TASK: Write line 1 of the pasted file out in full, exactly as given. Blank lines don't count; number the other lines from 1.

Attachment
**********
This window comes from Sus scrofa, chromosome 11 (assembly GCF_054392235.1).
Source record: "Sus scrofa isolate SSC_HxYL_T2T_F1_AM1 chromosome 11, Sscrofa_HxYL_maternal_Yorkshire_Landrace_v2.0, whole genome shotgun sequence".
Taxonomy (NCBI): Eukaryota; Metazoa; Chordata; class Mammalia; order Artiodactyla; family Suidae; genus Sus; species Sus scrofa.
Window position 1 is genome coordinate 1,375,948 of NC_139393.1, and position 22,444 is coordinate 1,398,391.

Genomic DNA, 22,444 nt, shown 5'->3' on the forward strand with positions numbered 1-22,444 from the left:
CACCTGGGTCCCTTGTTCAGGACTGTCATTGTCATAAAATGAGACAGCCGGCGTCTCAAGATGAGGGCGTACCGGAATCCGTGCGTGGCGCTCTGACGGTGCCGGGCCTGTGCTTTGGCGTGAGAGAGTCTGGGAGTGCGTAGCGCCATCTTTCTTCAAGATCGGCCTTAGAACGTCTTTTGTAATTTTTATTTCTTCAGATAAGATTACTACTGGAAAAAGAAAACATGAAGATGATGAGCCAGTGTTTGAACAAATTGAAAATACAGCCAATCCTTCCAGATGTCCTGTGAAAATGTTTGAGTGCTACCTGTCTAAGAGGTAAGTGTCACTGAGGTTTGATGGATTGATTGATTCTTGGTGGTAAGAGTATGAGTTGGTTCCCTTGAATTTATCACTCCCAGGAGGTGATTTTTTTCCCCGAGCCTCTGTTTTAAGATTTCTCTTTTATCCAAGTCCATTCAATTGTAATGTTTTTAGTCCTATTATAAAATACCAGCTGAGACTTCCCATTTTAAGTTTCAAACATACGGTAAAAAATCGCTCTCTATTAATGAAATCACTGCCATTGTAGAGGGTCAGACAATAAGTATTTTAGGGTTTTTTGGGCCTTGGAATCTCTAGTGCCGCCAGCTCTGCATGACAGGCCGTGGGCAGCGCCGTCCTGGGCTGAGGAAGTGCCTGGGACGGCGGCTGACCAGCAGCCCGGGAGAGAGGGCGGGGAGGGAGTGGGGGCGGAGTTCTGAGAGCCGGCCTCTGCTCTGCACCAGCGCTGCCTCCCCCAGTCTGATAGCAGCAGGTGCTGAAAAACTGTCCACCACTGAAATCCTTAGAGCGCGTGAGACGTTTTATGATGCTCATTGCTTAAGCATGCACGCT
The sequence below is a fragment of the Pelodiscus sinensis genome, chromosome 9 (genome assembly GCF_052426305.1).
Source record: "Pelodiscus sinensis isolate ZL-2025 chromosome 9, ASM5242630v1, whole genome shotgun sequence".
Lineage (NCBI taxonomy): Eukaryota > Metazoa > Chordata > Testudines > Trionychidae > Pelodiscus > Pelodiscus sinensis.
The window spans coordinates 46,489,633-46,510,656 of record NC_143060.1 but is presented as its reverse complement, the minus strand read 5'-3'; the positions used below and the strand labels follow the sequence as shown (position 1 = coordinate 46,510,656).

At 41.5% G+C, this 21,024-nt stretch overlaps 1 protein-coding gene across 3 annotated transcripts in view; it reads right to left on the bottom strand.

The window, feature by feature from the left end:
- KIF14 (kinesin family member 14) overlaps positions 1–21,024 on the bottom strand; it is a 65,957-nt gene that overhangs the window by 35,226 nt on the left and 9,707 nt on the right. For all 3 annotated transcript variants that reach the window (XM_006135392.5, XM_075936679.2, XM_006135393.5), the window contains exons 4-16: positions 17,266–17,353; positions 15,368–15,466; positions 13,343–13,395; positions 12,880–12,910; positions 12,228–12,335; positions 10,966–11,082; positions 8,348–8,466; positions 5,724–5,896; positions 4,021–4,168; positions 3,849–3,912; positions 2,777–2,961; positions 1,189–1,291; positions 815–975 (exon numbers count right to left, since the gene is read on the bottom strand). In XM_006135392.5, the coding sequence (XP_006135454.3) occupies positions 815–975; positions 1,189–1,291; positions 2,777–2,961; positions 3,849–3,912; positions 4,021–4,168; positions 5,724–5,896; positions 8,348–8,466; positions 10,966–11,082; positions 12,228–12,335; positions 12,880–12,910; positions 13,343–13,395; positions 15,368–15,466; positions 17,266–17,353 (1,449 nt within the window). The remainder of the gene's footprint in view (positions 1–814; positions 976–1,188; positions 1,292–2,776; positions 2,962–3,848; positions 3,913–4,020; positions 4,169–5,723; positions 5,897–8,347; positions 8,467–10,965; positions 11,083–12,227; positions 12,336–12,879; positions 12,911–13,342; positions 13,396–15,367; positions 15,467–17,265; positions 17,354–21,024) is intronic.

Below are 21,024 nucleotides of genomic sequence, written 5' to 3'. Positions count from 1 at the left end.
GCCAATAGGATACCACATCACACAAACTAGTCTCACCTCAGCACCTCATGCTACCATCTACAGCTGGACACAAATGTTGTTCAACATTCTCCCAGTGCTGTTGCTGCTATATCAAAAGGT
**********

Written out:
This window comes from Sus scrofa, chromosome 11 (assembly GCF_054392235.1).